No peanuts are served on my flight from Paris to Dakar.
But as I pull down the seat tray and flip open (for the first time) my Lonely Planet Senegal, I learn that in addition to an average life expectancy of 56 years, and being 94% Islamic, one of Senegal’s principal exports, is, of course, the peanut.
Now, contrary to what many might embellish me to be, I am not fearless. Although some have so *kindly* depicted me as so, I am actually not a sculpted and belly-bearing, heroine who cuts through the unknown without hesitation, armed with nothing but a machete, digital camera, laptop and bottomless flask of courage.
Oh no, no. I have come to Senegal with a long list of phone numbers – belonging to friends-of-friends, both local and foreign – and addresses detailing directions to respective houses roofing couches I can crash. As well, I have had the entire country mapped out for me on bar napkins as co-workers and friends, who have spent months making cultural mistakes in the country while working for various NGOs, laid out for me straight, the rules of Senegalese social engagement. And despite all these briefings, in-country contacts and prearranged dates, on my red-eye to Dakar, I still drink two cups of coffee upon which I can conveniently blame my hands’ shake.
I’ve never actually looked into the matter, so I’m not even certain as to if hostels or other low-cost accommodation for travelers exists in the city of Dakar. I’ve only been advised that if I arrive in the night, it is not wise to be ambling about the streets seeking accommodation. Same for all cities. Luckily, one of the names scribbled into my journal has organized to have “his driver” pick me up at the airport. To those for whom the vision of the above “Rambette” sketch was shattered, let us also not swing the pendulum too quickly to that of high-maintenance, socialite-swinging, princess. For neither to this type of 1st class treatment have I ever been accustomed.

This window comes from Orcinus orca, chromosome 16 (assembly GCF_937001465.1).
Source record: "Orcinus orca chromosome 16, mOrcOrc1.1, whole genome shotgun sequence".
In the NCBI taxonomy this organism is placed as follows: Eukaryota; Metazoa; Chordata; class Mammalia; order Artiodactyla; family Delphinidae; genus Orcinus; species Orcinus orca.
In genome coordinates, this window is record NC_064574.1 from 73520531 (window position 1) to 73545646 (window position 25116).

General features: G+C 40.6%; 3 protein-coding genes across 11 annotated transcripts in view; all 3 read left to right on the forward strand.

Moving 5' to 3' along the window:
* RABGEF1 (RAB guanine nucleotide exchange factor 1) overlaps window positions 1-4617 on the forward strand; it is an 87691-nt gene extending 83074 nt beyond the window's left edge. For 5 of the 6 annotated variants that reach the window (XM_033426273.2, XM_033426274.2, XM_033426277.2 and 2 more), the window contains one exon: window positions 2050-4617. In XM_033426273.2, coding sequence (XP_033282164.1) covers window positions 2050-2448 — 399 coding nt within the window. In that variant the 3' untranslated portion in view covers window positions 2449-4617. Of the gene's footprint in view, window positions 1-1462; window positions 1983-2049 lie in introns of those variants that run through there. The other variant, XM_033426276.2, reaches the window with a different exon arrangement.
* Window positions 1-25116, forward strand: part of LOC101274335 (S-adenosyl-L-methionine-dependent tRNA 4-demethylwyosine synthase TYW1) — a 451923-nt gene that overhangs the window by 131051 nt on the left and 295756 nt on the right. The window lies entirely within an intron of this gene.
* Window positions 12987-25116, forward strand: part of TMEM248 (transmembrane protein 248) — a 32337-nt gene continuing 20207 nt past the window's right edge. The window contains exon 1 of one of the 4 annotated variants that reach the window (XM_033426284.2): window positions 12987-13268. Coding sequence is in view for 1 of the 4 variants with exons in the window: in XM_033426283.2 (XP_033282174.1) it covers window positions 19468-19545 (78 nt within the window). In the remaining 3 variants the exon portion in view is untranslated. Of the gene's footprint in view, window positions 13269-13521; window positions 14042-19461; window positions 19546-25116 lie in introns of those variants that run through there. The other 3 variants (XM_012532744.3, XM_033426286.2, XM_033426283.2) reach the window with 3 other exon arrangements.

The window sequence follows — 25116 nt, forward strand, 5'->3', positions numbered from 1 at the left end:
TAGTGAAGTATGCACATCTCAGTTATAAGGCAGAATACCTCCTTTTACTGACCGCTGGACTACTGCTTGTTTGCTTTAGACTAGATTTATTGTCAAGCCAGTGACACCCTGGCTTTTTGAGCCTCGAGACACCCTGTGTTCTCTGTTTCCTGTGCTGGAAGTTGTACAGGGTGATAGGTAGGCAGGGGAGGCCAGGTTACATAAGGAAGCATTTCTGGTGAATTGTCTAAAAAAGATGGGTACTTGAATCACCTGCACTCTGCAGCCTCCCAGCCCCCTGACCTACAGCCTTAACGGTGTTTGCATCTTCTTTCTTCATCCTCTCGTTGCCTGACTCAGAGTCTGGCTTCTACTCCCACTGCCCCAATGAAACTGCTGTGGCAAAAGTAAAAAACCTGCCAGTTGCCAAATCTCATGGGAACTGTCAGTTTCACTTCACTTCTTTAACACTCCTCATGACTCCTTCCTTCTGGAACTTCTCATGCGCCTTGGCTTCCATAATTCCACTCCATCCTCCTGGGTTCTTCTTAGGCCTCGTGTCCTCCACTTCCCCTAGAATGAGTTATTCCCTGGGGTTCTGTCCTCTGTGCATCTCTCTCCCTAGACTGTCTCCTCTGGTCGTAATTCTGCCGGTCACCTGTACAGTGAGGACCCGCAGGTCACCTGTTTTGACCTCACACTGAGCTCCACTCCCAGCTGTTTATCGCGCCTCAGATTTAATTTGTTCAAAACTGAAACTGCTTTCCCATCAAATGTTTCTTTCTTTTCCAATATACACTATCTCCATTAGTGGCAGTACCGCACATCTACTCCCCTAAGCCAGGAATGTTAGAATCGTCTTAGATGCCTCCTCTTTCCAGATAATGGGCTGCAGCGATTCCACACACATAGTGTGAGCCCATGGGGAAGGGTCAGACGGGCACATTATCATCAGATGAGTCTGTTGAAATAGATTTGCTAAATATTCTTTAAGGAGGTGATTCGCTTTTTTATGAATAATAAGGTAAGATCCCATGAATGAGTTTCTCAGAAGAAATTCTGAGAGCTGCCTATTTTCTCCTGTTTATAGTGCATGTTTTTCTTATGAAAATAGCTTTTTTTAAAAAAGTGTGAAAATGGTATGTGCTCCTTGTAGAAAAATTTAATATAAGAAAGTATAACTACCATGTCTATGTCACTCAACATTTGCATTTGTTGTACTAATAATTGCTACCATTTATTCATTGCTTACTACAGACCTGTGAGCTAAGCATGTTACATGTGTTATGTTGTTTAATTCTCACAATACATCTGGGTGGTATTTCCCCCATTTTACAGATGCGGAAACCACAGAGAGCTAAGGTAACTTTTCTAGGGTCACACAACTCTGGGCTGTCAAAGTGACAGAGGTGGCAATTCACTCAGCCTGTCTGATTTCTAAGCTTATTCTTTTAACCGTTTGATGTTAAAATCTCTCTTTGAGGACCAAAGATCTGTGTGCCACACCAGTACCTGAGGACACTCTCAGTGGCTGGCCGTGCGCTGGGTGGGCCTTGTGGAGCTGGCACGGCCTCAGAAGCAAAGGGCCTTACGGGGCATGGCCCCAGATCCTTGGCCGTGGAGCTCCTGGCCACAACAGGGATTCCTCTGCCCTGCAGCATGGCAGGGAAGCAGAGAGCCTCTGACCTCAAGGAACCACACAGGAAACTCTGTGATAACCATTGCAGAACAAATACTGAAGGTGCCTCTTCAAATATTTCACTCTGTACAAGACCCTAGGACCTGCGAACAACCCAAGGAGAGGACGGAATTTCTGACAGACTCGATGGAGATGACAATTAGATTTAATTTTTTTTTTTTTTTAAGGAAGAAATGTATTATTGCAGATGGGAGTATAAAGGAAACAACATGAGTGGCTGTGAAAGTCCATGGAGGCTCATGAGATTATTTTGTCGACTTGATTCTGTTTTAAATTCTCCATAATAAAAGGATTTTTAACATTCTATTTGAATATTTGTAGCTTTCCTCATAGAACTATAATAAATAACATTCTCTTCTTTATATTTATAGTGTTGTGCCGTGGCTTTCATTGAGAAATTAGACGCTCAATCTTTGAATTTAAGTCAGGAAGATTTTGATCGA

After clearing immigration, I enter a hall cluttered with taxi drivers and hotel attendants waving signs and am shocked to recognize my own name, typed in capital letters, within the clutter of ads and banners. I quickly seize the sign with embarrassment for the boldness such block letters command and, reveal, behind the sheet of paper, a man smiling wide with equally obvious intention.
He giggles. And sensing his amusement with my discomfort, I know the joke is on me.
We swap excited introductions, shake hands enthusiastically, and despite his attempts, I dance my backpack away from his grasps. He barely gets away with opening a door for me on way out to the airport parking lot.
It’s two in the morning and totally dark outside, which has the effect of turning our car conversation inward and keeps my first hour in Senegal comfortably confined to the small and cozy space inside the auto. My first challenge in the country is that the Parisian French I’ve been studying and speaking for the last two months falls flat in function as my ears strain to understand the new song of African French that he sings to me. Still, nothing is lost as all that goes over my head – in my inability to comprehend this new intonation – is replaced by the warmth and excitement of his animated welcome, which I will eventually recognize to be a defining characteristic of local greeting.
We chatter on until we reach a gate that quickly slides open upon expectation of our arrival. I step out of the car and shake hands and exchange introductions with a few security guards who, despite their disturbed slumber, are excited to meet the new houseguest.
The house is dark and its inhabitants asleep, so I’m quickly shown to the shower and my room. It’s a beautiful house full of verandas promising equally exclusive views; certainly far beyond the norm of Senegalese; owned and occupied by a small group of foreign journalists stationed in the country; one, among the few groups, who possess such means.
Knowing the tropics, and the insomnia such heat can arouse, I know the trick to solid rest is a very cold, pre-bed, shower. So I step into the tub and wash France off my skin. Despite a single shiver that a slight breeze through a small window shoots across my skin under the chilled water, as soon I step out of the shower, I begin to sweat, and feel Senegal begin to seep in.
Because there isn’t another more practical option, naked, I crawl within the mosquito net and tuck its four corners under my mattress. While normally I am the type to sleep as soon as my head hits the pillow, tonight I lie wide awake, listening to the curious anthem of a county’s creatures and critters to which I am foreign, and watching the night through the windows of my room, thinking only of the parallel to the obscurity, that is at once, both my reality and understanding of this country.